Then one day, I tried a Kimber Custom II stainless, a rental at the range. I could not believe the difference. First, the ergonomics, from the grip, to the balance, to the weight (I believe some is better for a 45); then how much easier it was control the light trigger, and how little effort I had to make to place my shots in much smaller groups than the Glock. Then how much easier it was to get back on target after firing. Pretty much every aspect of shooting. That day some law enforcement officers were practicing on standard silhouettes in preparation for a test. The less proficient ones were struggling with their Glocks, with groups extending low and to the left. They left targets behind and I started to use the parts they don’t shoot at because it gives them no point. I could empty an entire magazine at 15 meters inside a 8 inch circle and I was hardly even trying. I mean I was being kinda sloppy, and it still happened. I know that for you experienced guys that may not seem much of a performance but it had never been that easy before. I did not have any malfunction throughout the session (100 rounds+ FMJ).
I do believe that there was something wrong with that Glock (got rid of it). The Glock trigger is horrible out of the box anyway but that’s a given. I would often get cases ejected in my face and one fell inside my shirt after grazing the back of my neck on one occasion. The gun seemed to become very inconsistent after 2-3 shots and improved if allowed to cool down. This could be verified even using a bench rest. Placement at 15 meters was very unpredictable and very inconsistent, more so than at 25 meters. I realized that, despite the fact that it never had a FTF, FTE, FTRB for 1200 rounds plus, this gun was, in fact, dysfunctioning most of the time.
I don’t carry and would not consider it, except for going in the wilderness on horseback, where I could have to put down a badly injured, suffering animal. I get my kicks of firing nice groups at the range and I don’t need much more than that. My next gun will be a 1911 and I certainly wouldn’t consider a Glock again. Even if another one is likely to work properly, I don’t see any reason to bother with the awful trigger and poor ergonomics when so many good 1911s come out of the box much more satisfying to operate and will work fine with FMJs.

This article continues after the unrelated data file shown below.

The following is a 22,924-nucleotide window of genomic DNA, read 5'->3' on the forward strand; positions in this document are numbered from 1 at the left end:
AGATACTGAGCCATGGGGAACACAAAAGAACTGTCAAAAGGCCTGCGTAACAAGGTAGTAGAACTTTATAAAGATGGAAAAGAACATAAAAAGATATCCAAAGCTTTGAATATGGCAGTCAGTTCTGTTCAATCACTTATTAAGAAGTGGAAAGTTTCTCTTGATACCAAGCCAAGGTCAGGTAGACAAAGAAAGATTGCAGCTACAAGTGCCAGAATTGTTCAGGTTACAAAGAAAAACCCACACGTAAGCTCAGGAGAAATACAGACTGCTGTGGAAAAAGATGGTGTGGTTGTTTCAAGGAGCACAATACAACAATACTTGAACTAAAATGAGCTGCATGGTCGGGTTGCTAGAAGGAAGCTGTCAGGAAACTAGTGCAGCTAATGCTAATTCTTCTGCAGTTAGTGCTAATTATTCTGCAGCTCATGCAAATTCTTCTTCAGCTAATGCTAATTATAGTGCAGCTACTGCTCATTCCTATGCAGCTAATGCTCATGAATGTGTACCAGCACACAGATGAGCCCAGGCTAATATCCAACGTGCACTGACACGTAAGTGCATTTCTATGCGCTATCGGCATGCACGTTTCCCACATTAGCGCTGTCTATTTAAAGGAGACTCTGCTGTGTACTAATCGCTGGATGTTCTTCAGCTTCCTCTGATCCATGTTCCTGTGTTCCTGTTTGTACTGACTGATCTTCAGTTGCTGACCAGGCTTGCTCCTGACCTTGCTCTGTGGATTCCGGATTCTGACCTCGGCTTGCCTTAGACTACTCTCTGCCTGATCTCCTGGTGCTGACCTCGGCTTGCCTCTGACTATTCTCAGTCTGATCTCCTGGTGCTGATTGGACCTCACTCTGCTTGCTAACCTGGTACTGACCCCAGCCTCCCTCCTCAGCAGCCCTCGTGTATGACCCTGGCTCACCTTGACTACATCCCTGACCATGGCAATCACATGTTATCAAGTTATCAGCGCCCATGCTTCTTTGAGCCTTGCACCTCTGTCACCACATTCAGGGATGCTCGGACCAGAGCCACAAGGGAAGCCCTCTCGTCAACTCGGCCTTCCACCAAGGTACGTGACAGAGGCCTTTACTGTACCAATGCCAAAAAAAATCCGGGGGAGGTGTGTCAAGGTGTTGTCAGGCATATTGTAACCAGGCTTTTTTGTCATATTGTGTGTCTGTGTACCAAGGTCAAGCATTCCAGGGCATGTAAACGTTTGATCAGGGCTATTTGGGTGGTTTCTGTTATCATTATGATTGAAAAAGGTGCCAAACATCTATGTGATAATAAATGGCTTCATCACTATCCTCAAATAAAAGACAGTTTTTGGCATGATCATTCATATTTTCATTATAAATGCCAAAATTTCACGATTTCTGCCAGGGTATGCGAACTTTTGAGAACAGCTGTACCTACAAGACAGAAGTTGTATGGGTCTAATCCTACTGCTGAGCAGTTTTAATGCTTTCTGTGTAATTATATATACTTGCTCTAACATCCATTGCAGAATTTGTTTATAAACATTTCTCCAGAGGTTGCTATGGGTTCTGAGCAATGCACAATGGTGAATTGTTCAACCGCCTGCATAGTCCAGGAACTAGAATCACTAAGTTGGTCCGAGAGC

From everything I gathered, the reliability issues are related to mass producing. 1911s have tight tolerances and must have surfaces shaped right. With modern manufacturing methods, this can be accomplished but occasionally there will be glitches, or problems falling through the cracks: unfinished surface, wrong angle, rough edge, whatever. In a 1911, it translates into malfunction. In the Glock I had, it translated into dysfunction. The Glocks are more reliable only because they are more “loose” in every aspect. It allows them to always fire even when not actually working properly. I’m sure if I get a good 1911 it will be much more fun and satisfying than a good Glock. I’m ready to pay an extra 200 bills for it.
My 2 cents (that I can balance on the far sight pretty well)…
I cant stand half the know it alls at the gun stores and ranges.Sometimes I do not take a gun out of my bag because I do not want to hear from these types. When they are around I get the sw model 17 out and plink til they are gone.Then out comes the g 17 or colt .I love all guns but not all gun people.That is all.
Gunnutmegger is apparently unaware that humans, like guns, are different. I hate the Glock. I bought a 27 and gave it to my sister. It doesn’t fit right in my hands, adjustments made no difference, it’s not natural to shoot, and the natural point of aim in my hand is wholly inconsistant. The S&W M&P compact is far better than the Glock for that size gun. But I’m way more accurate with both the Sig & Para .45s compared to any Glock.
But Gunnutmegger’s biggest affront was to assail the CZ75, a gun I’d take over the Glock any day of the week. It’s more accurate than the Glock, has a better trigger, and mine has never failed a round of some of the worse ammo on the planet. The reason companies keep coming out advertising “better” striker fired triggers is because they’re worse than the 100 year old SA of the 1911, or the decades old DA/SA of the CZ75.